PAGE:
The Henslow's Sparrow is a small songbird with a dull brown body and a streaked breast. This bird is restricted to open habitats, typically grasslands, of the midwest and northeast. Over winter, Henslow's Sparrows spend their time in longleaf pine and bog habitats of the southern US. The pairing of globally rare breeding and wintering habitat makes the bird rare across its range. Endangered in seven states and threatened in Wisconsin, the Henslow's Sparrow would seem as a banner bird for grassland conservation.
Yet, the Henslow's Sparrow lacks the iconic status of the Dickcissel or Meadowlark. The sparrow's understated plumage and faint call—a simple tsillik—undercut its zealous heaves. David Sibley describes the call as a “feeble hiccup.” Additionally, the bird is notoriously difficult to spot. Hiding in a dense accumulation of litter a Henslow's Sparrow will whistle its call, unseen. If approached, the bird often flees on foot, its brown feathers matching the dullness of a few year's foliage.
The nest resides on or near the ground, where the female incubates eggs for approximately 11 days. Chicks will occupy the nest for about 9 days, being fed a diet of grasshoppers and caterpillars.
As far as managing for Henslow's habitat, the birds present an interesting dilemma. On one hand, Henslow's Sparrows need two to three years of litter accumulation in order to breed in an area. Conversely, the birds tolerate a low amount of brush and need dense stands of grass for suitable habitat.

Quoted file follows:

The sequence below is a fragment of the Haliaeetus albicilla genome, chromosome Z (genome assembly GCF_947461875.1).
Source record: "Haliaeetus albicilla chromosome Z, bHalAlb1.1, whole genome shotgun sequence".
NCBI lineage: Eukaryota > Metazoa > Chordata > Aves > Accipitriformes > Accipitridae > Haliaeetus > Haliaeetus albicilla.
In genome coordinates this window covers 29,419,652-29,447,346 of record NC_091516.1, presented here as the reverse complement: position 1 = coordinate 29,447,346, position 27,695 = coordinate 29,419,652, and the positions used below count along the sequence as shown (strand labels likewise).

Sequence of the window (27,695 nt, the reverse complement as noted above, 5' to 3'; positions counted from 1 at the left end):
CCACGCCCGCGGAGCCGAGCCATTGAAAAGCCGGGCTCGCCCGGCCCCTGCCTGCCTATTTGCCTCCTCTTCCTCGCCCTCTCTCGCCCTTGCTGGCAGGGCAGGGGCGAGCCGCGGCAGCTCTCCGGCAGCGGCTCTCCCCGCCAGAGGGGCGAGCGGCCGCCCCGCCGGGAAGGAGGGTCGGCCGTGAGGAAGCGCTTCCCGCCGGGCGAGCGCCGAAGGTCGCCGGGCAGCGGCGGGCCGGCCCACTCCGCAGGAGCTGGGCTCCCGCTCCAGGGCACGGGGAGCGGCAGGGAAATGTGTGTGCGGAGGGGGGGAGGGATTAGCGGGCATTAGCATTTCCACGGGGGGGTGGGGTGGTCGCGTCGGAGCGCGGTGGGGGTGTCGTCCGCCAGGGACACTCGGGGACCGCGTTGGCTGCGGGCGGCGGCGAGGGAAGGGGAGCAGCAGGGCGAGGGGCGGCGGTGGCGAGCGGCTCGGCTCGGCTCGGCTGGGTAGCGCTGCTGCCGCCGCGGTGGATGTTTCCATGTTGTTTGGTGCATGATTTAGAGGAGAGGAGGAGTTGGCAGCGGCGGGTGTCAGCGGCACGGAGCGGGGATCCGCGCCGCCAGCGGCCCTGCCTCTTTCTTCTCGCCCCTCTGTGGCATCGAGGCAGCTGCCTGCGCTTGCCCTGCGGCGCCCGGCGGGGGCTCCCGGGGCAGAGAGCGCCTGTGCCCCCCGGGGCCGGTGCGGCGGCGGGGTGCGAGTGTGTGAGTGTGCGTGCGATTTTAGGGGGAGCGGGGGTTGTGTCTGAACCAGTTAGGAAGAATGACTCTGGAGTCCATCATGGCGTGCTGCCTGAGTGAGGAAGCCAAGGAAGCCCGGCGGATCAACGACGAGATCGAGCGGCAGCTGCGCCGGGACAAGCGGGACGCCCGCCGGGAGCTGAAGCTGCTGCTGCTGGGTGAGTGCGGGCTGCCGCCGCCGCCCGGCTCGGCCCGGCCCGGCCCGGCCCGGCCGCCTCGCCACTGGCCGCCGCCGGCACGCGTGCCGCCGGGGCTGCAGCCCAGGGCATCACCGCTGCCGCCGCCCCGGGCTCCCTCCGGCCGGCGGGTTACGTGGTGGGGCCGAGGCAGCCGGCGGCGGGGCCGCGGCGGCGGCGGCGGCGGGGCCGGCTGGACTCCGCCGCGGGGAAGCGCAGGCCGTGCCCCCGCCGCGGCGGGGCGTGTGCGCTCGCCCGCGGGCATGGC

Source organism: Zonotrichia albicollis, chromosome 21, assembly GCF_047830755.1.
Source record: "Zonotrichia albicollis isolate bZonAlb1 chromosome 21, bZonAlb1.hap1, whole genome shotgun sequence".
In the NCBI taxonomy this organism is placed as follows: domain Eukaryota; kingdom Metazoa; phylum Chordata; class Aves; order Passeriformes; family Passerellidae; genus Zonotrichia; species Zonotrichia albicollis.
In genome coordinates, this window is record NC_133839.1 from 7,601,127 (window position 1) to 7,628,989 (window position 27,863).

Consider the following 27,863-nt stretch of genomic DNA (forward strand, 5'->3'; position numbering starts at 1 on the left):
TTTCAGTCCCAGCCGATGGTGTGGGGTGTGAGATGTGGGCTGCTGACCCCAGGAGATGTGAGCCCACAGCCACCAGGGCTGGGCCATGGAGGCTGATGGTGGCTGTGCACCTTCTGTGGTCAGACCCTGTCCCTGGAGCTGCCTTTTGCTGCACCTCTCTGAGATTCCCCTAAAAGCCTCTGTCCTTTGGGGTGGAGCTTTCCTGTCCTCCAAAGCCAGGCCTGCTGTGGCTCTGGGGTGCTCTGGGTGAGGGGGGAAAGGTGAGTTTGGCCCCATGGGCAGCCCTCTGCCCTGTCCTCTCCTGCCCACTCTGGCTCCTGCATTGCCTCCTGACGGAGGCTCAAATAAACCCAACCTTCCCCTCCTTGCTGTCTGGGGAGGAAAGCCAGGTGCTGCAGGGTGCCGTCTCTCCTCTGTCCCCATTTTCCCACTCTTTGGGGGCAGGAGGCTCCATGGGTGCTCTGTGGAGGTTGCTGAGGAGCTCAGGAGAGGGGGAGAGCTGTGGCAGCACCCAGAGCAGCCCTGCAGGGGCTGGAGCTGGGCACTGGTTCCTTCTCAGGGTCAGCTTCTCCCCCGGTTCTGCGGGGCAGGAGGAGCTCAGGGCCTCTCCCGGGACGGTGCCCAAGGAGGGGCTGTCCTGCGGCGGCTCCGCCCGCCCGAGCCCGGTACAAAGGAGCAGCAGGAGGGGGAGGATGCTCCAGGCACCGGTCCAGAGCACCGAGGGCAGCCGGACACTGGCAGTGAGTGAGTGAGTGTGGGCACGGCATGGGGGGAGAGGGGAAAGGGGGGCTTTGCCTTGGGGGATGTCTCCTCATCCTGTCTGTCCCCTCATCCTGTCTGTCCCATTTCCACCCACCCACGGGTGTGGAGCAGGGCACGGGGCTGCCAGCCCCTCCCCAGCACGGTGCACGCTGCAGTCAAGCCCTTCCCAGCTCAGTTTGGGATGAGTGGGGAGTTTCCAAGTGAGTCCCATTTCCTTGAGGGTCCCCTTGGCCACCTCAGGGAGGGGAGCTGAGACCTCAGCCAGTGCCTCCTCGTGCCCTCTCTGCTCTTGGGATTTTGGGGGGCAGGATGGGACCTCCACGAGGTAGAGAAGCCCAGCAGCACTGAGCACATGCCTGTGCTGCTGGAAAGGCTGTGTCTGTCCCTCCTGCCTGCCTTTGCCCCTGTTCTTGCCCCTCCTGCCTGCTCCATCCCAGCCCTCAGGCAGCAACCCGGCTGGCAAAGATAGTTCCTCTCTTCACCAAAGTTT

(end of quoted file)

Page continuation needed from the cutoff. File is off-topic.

Burning will maintain the open habitat and stimulate grasses, but the sparrows dislike nesting in recently burned areas.
A patchwork of burning, like we have here at Faville Grove, can encourage Henslow's Sparrows to nest in an area. Areas with multiple years of standing dead vegetation provide cover and nesting areas for these discrete birds. Recently burned prairie provides good foraging habitat, and the dense cover of new growth can hide fledgling chicks.
This past week, the interns and I stumbled upon a Henslow's Sparrow in the sanctuary. We first heard the calls of dozens of other birds, eventually focusing in on the Henslow's repetitive calls. Standing in a field of smooth brome, the calls seemed bromidic, or trite. As we sat there for five minutes, the bird finally emerged onto a cup plant and hoisted its unenthusiastic call our way. The bird may not be a banner for conservation, but it belts out its calls oblivious to human concerns, happily perched on a cup plant.
Written by Drew Harry, Faville Grove Land Steward